The UNHCR said that the new agreement is "not surprising” as Morocco was the first African country to sign the Geneva Convention of 1951 relating to the status of refugees.
Rabat – Morocco’s Minister of Education Saaid Amzazi and Francois Reybet-Degat of the United Nations’ High Commissioner for Refugees (UNHCR) signed on Thursday an agreement to integrate refugees into the national education system.
Refugees and their children will be the partnership’s beneficiaries, as it aims to offer them the opportunity to learn the Arabic language and Moroccan culture.
In a statement, Amzazi referred to the framework law 51.17 that “seeks to increase the quality and accessibility of the education system” and stated, “Morocco has made equity and the right to universal access to educational institutions and training one of its priorities, as stipulated in framework law 51.17.”
The Moroccan government proposed the framework law in 2015 and plans to train 200,000 educators by 2030. Additionally, the framework law seeks to close the gap between the quality of education in public schools and private schools.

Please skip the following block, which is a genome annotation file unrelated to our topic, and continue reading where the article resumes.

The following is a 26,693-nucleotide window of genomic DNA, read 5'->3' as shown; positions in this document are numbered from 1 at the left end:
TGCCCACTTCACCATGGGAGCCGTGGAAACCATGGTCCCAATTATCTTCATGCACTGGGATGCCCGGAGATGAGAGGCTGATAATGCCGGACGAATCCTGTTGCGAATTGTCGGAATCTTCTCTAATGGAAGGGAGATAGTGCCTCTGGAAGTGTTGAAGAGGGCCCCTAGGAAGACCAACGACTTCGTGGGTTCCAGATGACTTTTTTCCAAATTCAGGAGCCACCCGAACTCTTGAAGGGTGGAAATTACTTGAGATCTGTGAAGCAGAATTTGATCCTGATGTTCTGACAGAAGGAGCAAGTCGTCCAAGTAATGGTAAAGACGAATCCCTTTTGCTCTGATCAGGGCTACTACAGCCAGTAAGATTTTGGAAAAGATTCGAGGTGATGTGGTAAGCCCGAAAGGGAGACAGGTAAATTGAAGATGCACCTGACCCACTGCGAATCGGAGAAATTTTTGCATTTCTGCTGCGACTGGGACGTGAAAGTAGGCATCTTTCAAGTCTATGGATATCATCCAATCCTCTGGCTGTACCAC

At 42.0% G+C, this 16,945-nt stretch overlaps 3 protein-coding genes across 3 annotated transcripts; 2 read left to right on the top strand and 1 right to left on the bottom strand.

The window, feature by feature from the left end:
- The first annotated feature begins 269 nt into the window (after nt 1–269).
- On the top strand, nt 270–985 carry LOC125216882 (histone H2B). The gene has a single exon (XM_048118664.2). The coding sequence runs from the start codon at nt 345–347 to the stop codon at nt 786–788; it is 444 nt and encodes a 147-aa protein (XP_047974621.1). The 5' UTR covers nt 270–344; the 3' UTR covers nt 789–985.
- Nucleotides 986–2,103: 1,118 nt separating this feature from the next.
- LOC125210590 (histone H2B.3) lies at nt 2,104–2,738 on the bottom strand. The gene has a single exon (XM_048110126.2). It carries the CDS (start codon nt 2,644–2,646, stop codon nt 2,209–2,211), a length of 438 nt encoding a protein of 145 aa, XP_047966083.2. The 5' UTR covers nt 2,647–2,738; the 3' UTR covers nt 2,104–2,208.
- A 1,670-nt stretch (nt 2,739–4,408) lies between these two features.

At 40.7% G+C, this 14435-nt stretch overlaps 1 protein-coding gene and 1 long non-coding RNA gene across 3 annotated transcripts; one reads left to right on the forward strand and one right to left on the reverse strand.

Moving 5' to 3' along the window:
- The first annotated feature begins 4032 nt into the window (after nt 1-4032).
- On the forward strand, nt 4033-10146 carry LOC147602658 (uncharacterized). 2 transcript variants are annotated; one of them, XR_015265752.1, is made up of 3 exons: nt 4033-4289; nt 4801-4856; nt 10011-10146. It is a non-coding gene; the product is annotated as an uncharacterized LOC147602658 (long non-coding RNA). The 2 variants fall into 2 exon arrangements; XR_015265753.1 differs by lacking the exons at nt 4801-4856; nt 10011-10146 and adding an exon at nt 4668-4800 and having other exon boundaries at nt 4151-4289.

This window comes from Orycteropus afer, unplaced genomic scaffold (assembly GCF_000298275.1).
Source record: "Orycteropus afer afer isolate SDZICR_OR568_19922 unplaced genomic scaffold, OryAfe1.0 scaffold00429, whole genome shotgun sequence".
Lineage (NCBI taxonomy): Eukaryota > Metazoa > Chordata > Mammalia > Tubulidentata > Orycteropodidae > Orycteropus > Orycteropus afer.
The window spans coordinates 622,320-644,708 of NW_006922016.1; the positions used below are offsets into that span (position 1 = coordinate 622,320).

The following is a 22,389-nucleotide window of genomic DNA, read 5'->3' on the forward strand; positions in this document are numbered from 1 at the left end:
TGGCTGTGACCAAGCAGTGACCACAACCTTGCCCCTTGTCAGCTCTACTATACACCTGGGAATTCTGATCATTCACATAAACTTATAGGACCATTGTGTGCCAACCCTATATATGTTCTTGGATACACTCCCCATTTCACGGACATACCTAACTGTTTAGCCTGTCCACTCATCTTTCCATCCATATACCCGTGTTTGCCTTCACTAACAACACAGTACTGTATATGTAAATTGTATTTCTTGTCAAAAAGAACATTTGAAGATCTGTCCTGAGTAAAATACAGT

Both officials stated the importance of Morocco’s National Immigration and Asylum Strategy upon signing the agreement.
The UNHCR representative referred to Morocco’s migrant strategy as “an inclusive and fundamentally humanist strategy.”
Reybet-Degat added that “the signing of this Convention-partnership framework between the Ministry and UNHCR represents an important step in the work towards integration of refugees into education systems.”
In addition to Morocco’s migrant policy, the UNHCR representative noted that Morocco was the first African nation to sign the Geneva Convention of 1951 relating to the status of refugees.
In 2016, King Mohammed VI delivered a speech explaining that Morocco welcomes sub-Saharan African migrants with open arms.
Amzazi concluded by confirming the new opportunities that will benefit migrants in Morocco.
Refugees in Morocco will now have access to vocational training, higher education institutions, Arabic language training, and the validation of prior professional skills.
Reybet-Degat concluded by stating, “There are still areas on which we must continue to work together to continue the integration of refugees and immigrants into school systems particularly with regard to tertiary education and access to vocational training.”
The agreement is effective immediately and the government will work to begin integrating refugees into the national education system.